Hidden dangers in the taxman's charm offensive

The Revenue insists the new tax forms are easy-peasy. But make sure you read them carefully, advises Clifford German
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The Independent Online
"Probably ... the best tax form in the world", says the Inland Revenue, diffidently taking a leaf out of Carling lager's book.

Accountants like Grant Thornton continue to warn taxpayers of the hidden dangers of failing to keep adequate records for up to five years, failing to understand the new tax forms which will be sent out as soon as the new system of self-assessment starts in earnest next April, failing to respond quickly and accurately, and failing to meet the different payment dates for tax on income from different sources.

Transitional rules on income from self-employment also threaten to confuse. But the Inland Revenue's own charm offensive continues remorselessly to reassure taxpayers that so long as they keep the necessary records, filling in the new user-friendly forms will be as easy as pie.

The truth lies somewhere inbetween. The new forms are couched in straightforward language, the paragraphs are grouped and sectioned in numbers, 10.1, followed by 10.2 etc, and start with an explanatory sentence followed by a series of questions which require the answers Yes or No.

Only one person in three, and only one pensioner in 10, will get a form, and four people out of five will get a shorter form than now or at least one no longer than now, eight to 12 pages on average.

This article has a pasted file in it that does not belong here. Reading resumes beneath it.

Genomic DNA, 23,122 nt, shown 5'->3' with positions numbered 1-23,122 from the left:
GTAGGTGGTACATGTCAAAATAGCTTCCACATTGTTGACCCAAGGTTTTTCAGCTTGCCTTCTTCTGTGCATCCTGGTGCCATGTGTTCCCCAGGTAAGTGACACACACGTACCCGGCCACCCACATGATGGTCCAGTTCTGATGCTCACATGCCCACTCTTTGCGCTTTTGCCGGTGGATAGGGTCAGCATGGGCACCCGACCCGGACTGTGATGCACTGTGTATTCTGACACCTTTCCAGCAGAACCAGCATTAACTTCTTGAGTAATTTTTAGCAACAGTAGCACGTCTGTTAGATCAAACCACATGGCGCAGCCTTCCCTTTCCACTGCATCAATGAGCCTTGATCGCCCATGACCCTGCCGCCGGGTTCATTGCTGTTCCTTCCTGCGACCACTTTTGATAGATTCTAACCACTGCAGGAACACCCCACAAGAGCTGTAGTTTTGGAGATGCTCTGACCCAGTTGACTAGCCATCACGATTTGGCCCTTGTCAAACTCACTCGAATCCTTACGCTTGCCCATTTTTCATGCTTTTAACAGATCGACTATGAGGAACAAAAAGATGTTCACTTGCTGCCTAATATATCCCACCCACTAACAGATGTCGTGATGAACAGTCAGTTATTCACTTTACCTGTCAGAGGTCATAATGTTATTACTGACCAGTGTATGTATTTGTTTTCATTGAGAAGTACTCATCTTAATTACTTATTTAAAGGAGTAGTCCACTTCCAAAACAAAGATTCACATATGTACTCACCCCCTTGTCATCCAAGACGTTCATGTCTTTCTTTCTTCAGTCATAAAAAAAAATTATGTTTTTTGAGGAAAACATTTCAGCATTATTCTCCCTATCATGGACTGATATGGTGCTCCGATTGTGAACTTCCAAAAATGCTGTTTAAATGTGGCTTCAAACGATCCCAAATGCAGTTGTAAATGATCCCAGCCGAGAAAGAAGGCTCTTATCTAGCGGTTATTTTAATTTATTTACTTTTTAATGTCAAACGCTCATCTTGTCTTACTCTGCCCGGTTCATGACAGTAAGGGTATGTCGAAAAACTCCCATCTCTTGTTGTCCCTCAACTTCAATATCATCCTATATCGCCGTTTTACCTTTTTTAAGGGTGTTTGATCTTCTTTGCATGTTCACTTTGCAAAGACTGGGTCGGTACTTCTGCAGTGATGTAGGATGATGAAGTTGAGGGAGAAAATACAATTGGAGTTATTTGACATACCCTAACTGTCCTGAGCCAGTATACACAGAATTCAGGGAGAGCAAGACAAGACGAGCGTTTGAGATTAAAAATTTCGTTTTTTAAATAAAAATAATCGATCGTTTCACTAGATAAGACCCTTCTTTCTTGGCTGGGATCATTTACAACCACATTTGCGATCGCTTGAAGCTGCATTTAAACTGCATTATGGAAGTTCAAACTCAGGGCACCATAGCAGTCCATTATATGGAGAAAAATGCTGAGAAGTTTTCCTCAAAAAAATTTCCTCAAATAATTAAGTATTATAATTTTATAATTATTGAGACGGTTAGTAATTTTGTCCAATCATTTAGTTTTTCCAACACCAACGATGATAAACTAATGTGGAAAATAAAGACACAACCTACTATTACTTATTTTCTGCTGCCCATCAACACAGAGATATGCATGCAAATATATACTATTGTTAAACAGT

Filling in the form accurately is mandatory, actually calculating your own tax liability remains optional, although to do so you will need to keep your coding notices to know how much unpaid tax you may owe from earlier years and how much has been allowed for in your current code.

Either way there are new-style guides to help you through the tax form step-by-step.

rTax evaders are advised to make a full confession or criminal proceedings will be inevitable, claim accountants Moores Rowland. Recent changes have given the Inland Revenue better resources to mount prosecutions and the courts now take a much tougher view of tax evasion.

For example, a company director in 1990 got six months for passing false invoices worth pounds 250,000 through the company books. In 1996 a businessman got two and half years for failing to reveal a pounds 50,000 liability.

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